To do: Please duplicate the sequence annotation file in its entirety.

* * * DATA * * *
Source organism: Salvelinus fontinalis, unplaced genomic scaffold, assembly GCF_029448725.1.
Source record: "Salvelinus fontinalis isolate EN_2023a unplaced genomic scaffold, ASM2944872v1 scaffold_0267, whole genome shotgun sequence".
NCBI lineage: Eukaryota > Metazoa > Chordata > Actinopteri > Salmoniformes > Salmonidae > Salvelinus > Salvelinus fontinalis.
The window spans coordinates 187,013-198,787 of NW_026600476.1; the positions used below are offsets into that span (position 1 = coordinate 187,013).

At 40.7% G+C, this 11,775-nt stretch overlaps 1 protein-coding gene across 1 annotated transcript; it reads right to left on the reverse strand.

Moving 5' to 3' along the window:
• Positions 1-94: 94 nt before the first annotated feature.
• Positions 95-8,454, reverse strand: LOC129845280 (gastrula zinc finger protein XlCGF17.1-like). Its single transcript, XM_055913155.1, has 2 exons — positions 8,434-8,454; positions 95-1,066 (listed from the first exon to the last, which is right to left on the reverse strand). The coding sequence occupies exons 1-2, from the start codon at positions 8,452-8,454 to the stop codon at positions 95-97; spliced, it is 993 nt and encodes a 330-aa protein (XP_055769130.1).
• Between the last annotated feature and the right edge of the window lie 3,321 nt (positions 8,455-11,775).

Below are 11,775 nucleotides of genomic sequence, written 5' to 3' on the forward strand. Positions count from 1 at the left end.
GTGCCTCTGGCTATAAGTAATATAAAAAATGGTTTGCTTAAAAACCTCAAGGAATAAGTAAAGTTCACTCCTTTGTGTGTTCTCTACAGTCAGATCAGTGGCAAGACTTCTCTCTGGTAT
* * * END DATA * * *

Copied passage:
Source organism: Salvelinus fontinalis, unplaced genomic scaffold, assembly GCF_029448725.1.
Source record: "Salvelinus fontinalis isolate EN_2023a unplaced genomic scaffold, ASM2944872v1 scaffold_0267, whole genome shotgun sequence".
NCBI lineage: Eukaryota > Metazoa > Chordata > Actinopteri > Salmoniformes > Salmonidae > Salvelinus > Salvelinus fontinalis.
The window spans coordinates 187,013-198,787 of NW_026600476.1; the positions used below are offsets into that span (position 1 = coordinate 187,013).

At 40.7% G+C, this 11,775-nt stretch overlaps 1 protein-coding gene across 1 annotated transcript; it reads right to left on the reverse strand.

Moving 5' to 3' along the window:
• Positions 1-94: 94 nt before the first annotated feature.
• Positions 95-8,454, reverse strand: LOC129845280 (gastrula zinc finger protein XlCGF17.1-like). Its single transcript, XM_055913155.1, has 2 exons — positions 8,434-8,454; positions 95-1,066 (listed from the first exon to the last, which is right to left on the reverse strand). The coding sequence occupies exons 1-2, from the start codon at positions 8,452-8,454 to the stop codon at positions 95-97; spliced, it is 993 nt and encodes a 330-aa protein (XP_055769130.1).
• Between the last annotated feature and the right edge of the window lie 3,321 nt (positions 8,455-11,775).

Below are 11,775 nucleotides of genomic sequence, written 5' to 3' on the forward strand. Positions count from 1 at the left end.
GTGCCTCTGGCTATAAGTAATATAAAAAATGGTTTGCTTAAAAACCTCAAGGAATAAGTAAAGTTCACTCCTTTGTGTGTTCTCTACAGTCAGATCAGTGGCAAGACTTCTCTCTGGTAT